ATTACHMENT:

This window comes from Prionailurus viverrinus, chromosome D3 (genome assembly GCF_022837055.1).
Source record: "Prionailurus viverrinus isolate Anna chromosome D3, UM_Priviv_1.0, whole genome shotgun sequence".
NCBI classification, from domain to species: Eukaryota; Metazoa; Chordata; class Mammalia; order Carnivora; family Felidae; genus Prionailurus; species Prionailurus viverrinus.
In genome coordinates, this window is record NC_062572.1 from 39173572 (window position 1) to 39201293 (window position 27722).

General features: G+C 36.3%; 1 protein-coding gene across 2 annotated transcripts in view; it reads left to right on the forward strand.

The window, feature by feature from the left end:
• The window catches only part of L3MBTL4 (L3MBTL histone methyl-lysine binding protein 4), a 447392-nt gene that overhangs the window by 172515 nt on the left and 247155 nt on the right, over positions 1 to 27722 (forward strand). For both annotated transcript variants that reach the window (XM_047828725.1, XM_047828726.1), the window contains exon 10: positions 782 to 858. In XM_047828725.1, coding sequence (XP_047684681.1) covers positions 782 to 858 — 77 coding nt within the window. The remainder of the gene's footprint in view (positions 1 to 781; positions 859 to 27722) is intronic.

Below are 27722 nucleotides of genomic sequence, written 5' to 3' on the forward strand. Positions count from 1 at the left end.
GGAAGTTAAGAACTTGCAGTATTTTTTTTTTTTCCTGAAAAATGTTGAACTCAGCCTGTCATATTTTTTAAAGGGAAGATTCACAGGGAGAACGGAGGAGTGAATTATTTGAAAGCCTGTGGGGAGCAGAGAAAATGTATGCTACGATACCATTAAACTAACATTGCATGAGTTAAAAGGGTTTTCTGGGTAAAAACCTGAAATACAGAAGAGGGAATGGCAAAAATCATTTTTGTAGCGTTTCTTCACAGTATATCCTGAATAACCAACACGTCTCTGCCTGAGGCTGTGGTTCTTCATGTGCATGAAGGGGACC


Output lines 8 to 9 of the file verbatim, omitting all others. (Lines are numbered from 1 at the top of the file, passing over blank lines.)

Below are 27722 nucleotides of genomic sequence, written 5' to 3' on the forward strand. Positions count from 1 at the left end.
GGAAGTTAAGAACTTGCAGTATTTTTTTTTTTTCCTGAAAAATGTTGAACTCAGCCTGTCATATTTTTTAAAGGGAAGATTCACAGGGAGAACGGAGGAGTGAATTATTTGAAAGCCTGTGGGGAGCAGAGAAAATGTATGCTACGATACCATTAAACTAACATTGCATGAGTTAAAAGGGTTTTCTGGGTAAAAACCTGAAATACAGAAGAGGGAATGGCAAAAATCATTTTTGTAGCGTTTCTTCACAGTATATCCTGAATAACCAACACGTCTCTGCCTGAGGCTGTGGTTCTTCATGTGCATGAAGGGGACC